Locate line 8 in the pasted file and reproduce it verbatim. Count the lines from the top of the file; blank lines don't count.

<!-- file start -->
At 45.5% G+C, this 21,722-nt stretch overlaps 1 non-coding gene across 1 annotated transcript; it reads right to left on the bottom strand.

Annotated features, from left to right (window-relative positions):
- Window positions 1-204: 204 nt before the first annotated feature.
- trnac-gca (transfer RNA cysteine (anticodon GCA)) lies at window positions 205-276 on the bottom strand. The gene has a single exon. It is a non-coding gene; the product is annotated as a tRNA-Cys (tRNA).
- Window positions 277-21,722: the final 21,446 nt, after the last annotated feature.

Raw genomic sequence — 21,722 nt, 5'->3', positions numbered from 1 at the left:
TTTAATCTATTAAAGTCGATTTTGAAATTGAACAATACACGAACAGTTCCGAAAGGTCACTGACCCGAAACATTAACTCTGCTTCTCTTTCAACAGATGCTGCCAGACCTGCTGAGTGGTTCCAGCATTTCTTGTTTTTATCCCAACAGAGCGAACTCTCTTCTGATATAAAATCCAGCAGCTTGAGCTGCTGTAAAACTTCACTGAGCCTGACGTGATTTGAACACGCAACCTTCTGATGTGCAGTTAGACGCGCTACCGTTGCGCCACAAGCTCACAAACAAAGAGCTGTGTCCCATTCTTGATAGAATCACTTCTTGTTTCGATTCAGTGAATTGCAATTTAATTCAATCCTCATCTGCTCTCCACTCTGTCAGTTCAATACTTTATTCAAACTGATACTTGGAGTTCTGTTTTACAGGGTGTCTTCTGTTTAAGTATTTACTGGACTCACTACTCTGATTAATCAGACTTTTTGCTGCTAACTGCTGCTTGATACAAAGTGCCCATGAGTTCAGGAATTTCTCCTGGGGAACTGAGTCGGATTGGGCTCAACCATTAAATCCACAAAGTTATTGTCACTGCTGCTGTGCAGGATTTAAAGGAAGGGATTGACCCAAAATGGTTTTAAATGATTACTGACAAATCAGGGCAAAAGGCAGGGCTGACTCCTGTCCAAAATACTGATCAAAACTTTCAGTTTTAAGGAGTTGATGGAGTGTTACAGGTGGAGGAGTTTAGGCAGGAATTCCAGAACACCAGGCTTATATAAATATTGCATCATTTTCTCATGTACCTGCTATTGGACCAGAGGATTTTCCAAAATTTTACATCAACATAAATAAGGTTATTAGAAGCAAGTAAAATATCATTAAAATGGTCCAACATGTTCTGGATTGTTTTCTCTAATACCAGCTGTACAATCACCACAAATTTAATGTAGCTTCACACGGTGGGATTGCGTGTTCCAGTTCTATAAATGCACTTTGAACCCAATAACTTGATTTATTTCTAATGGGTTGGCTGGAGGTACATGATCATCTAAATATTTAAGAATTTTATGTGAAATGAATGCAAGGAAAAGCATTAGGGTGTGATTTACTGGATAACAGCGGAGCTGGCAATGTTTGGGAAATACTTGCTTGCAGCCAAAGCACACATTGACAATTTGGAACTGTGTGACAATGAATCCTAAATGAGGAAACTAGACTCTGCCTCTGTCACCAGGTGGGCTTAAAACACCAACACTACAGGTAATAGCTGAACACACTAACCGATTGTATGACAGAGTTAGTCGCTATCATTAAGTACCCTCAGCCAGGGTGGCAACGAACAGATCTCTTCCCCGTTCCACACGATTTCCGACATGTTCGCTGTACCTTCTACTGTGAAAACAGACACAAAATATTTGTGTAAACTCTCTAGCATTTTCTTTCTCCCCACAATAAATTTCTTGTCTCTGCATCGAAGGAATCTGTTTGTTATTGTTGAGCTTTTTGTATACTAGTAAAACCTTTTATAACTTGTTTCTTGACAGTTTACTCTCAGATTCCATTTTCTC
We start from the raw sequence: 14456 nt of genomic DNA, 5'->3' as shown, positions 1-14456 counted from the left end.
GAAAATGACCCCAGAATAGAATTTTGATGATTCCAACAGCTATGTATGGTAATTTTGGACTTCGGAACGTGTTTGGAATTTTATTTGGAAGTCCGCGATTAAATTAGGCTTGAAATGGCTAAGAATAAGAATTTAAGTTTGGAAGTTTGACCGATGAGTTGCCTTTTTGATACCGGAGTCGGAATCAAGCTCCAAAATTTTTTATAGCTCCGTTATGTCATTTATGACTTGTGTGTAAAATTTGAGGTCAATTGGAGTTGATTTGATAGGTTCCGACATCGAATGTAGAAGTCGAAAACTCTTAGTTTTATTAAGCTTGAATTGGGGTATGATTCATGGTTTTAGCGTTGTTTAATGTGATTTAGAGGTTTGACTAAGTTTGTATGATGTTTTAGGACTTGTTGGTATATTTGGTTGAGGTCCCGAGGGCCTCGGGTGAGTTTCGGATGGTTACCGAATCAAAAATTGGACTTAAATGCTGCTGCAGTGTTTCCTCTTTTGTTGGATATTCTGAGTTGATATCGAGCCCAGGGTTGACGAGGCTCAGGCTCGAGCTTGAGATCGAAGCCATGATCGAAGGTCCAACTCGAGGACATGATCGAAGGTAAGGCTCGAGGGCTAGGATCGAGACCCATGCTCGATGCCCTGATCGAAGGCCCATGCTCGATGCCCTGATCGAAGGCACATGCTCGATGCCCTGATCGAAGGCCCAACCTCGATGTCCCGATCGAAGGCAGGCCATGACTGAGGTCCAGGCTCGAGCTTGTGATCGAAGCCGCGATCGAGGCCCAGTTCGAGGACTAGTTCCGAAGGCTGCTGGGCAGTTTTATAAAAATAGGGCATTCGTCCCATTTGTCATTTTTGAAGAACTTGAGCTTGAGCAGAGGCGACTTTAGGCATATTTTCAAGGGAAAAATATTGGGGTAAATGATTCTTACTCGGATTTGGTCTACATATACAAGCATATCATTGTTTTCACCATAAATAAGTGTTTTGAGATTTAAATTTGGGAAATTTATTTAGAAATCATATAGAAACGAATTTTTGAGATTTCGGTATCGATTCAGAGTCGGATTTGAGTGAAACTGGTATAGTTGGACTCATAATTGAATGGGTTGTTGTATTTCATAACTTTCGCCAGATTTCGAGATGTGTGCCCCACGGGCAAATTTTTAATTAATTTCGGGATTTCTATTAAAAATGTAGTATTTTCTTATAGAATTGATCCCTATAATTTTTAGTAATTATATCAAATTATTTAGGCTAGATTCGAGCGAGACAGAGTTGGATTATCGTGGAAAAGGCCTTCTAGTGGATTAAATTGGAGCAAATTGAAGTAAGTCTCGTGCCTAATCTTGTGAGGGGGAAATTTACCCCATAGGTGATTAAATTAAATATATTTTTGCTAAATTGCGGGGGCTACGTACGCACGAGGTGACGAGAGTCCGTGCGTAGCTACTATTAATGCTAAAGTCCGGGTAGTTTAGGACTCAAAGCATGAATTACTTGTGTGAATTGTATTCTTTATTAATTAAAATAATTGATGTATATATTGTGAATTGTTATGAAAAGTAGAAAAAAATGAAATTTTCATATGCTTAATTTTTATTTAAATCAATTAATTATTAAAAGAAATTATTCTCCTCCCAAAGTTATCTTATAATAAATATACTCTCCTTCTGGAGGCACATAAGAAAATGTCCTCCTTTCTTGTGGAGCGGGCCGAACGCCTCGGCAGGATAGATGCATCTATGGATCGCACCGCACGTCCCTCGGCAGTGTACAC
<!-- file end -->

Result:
We start from the raw sequence: 14456 nt of genomic DNA, 5'->3' as shown, positions 1-14456 counted from the left end.